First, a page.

Let’s just pause for a moment here.  Did you catch those dates?  Started in 1070!  
LOOK AT THIS PLACE.  This was built a THOUSAND years ago.  Are you kidding me?

I am now obliged to tell you about the martyrdom of Thomas Beckett, because you’re not allowed to talk about Canterbury Cathedral without talking about Thomas Beckett.  (That stricture is actually in the Magna Carta.  Little know fact.)  (Also not actually a fact.)  (Also apparently we don’t call him Thomas À Beckett anymore.  I don’t know why.  You have Google. You figure it out.)  Thomas Beckett was the Archbishop of Canterbury in the late 12th century, and was not best favoured by King Henry II, possibly because Thomas excommunicated Henry, which, to be fair, would probably tax the patience of even the most saintly of monarchs.  So you can maybe understand why Henry was sort of pissed off at Thomas and uttered some version of the famous quote “Who will rid me of this troublesome priest?”  Four of Henry’s knights, on hearing those words, interpreted them as a royal command and travelled back from exile in Normandy to Canterbury where, on the evening of December 29, 1170, they assassinated Thomas Beckett inside the cathedral at a spot now known as The Martyrdom.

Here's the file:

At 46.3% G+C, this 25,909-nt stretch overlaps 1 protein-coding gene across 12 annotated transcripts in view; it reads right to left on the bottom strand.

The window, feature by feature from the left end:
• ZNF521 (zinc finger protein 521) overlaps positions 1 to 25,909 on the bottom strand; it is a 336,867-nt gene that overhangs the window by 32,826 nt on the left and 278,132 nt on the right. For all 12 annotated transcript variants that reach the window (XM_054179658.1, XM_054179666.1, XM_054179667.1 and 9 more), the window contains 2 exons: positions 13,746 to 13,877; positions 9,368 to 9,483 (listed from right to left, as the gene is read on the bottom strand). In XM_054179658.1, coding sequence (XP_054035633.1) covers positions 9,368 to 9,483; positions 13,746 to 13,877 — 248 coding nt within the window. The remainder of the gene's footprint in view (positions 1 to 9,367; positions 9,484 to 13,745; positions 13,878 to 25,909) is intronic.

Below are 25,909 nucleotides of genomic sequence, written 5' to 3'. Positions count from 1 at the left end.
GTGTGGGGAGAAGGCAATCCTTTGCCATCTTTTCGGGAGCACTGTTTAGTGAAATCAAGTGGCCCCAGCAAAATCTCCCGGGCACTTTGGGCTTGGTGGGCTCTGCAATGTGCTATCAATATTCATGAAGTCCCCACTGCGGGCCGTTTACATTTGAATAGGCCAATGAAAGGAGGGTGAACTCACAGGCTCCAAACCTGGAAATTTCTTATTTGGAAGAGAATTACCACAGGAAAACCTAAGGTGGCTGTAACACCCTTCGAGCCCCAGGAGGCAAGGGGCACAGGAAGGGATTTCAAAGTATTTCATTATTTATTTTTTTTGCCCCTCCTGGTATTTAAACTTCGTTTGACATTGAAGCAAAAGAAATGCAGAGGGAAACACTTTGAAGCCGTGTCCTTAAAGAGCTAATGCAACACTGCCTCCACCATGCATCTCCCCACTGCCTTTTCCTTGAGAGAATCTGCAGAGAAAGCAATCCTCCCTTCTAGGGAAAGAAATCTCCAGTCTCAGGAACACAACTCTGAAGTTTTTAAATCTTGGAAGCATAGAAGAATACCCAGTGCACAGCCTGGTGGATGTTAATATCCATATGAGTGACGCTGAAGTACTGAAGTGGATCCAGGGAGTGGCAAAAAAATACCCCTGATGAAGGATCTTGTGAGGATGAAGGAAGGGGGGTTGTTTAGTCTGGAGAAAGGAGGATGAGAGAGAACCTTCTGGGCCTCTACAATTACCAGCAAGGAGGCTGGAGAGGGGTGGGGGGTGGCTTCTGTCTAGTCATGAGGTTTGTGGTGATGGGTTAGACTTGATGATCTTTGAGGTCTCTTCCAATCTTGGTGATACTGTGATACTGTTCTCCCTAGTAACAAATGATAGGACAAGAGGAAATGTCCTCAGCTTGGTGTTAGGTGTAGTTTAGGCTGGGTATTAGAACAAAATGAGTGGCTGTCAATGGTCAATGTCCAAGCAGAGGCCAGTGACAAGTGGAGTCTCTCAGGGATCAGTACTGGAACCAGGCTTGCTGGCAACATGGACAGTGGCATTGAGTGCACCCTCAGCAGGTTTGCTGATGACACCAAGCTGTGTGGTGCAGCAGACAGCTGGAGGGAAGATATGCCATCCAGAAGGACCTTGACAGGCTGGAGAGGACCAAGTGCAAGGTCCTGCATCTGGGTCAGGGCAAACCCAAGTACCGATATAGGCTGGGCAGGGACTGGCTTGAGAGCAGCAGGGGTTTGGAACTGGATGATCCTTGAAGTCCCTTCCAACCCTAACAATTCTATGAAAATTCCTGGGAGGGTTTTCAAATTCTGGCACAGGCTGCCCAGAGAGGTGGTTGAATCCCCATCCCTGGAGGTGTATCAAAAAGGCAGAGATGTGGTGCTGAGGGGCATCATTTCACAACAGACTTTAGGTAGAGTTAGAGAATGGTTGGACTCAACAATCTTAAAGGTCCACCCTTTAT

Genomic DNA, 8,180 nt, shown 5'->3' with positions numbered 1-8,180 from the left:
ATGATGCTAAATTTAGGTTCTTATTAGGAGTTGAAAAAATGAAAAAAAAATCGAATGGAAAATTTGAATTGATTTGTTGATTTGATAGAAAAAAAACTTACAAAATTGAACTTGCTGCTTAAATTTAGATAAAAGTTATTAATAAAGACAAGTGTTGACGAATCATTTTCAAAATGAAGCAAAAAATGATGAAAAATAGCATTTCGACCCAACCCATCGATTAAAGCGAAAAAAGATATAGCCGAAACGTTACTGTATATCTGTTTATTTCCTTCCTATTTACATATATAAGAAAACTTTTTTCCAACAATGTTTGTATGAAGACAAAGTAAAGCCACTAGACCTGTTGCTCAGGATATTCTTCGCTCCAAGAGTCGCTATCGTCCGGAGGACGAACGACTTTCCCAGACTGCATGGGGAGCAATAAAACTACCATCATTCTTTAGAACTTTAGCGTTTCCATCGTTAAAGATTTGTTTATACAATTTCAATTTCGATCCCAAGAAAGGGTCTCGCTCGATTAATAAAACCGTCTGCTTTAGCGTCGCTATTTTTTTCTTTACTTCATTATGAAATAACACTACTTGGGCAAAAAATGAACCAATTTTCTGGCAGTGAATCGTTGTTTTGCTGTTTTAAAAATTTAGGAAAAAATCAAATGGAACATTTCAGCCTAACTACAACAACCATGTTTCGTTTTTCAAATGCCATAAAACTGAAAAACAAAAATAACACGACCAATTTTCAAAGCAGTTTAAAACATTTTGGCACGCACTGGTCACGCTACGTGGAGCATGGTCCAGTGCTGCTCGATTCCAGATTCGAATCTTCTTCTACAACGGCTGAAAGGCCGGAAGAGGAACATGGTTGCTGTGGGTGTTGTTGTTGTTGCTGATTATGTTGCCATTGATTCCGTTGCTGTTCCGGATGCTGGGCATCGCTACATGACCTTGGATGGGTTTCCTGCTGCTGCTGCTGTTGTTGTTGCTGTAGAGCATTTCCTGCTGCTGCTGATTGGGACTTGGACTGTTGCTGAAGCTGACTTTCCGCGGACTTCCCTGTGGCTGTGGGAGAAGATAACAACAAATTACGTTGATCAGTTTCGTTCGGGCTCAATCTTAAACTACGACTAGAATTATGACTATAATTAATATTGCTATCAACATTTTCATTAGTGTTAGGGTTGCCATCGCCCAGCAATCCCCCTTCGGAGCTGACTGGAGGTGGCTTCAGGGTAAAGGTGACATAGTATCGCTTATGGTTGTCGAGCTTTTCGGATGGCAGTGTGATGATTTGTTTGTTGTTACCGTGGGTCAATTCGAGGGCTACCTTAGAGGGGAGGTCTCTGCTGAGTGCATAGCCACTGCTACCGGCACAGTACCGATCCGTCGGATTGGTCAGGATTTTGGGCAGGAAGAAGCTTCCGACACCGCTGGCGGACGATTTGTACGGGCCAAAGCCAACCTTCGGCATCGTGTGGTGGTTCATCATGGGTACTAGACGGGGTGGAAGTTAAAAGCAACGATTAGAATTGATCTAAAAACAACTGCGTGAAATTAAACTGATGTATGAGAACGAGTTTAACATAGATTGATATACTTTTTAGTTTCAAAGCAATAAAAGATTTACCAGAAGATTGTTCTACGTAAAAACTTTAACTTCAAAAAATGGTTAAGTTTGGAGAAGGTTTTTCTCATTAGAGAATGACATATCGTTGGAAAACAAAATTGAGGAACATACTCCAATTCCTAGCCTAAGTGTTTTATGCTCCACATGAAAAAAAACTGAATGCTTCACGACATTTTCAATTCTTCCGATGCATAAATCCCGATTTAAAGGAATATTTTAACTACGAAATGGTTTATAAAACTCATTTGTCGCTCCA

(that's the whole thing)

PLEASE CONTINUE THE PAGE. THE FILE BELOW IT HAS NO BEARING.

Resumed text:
The location of the assassination.  The modern sculpture at The Altar of The Sword Point, alludes to the idea that one knight struck Beckett with such ferocity that the tip of his sword broke on the stone floor.  (Nearby, there’s a plaque on the wall commemorating a visit by Pope John Paul II, the first Pope ever to visit England.  The plaque says, “On this spot on 29 May 1982 Archbishop Robert Runcie and Pope John Paul II did arm wrestle over the concept of transubstantiation.”  Or something like that.)